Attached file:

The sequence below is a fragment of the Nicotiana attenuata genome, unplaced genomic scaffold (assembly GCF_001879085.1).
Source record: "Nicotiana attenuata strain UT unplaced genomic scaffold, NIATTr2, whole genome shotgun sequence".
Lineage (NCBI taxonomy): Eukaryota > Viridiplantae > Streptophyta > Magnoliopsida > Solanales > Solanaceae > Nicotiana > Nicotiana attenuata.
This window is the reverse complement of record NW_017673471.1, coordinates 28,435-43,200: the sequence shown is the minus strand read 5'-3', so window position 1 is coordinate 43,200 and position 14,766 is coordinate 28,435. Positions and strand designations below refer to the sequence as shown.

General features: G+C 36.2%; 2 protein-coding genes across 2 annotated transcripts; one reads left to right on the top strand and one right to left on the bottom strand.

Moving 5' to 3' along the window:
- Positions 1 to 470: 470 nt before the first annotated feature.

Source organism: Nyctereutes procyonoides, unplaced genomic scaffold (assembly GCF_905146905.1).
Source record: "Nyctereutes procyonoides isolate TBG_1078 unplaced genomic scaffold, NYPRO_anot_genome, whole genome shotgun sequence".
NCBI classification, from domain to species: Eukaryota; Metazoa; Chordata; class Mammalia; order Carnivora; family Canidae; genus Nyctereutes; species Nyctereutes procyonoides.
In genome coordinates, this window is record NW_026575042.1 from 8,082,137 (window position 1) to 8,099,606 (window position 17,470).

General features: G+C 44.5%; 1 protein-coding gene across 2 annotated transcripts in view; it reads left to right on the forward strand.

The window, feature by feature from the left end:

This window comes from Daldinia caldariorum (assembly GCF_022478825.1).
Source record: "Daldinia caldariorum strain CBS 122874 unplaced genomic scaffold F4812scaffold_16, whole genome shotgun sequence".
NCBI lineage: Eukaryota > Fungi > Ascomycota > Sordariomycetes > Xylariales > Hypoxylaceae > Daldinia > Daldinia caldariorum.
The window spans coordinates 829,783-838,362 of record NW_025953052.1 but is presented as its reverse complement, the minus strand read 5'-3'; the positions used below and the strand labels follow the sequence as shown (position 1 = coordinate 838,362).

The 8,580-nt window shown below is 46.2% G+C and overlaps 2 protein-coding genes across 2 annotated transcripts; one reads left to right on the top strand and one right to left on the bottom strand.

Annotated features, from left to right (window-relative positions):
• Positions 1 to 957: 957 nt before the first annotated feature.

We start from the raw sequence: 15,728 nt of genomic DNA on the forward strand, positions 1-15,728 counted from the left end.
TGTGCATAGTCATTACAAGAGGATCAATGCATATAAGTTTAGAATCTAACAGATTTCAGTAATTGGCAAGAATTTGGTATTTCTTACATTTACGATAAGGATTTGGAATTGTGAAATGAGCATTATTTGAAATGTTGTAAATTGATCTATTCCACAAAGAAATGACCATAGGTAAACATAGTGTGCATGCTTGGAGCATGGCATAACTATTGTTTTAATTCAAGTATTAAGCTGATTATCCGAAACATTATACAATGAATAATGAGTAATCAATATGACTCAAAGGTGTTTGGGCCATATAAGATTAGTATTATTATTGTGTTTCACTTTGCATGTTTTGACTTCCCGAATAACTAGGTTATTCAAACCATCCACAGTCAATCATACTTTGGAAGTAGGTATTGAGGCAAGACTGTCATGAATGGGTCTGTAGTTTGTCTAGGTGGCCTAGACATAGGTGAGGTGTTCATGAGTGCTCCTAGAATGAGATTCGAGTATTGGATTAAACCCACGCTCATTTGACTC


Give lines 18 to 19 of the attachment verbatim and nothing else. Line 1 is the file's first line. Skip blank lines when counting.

The 8,580-nt window shown below is 46.2% G+C and overlaps 2 protein-coding genes across 2 annotated transcripts; one reads left to right on the top strand and one right to left on the bottom strand.

Annotated features, from left to right (window-relative positions):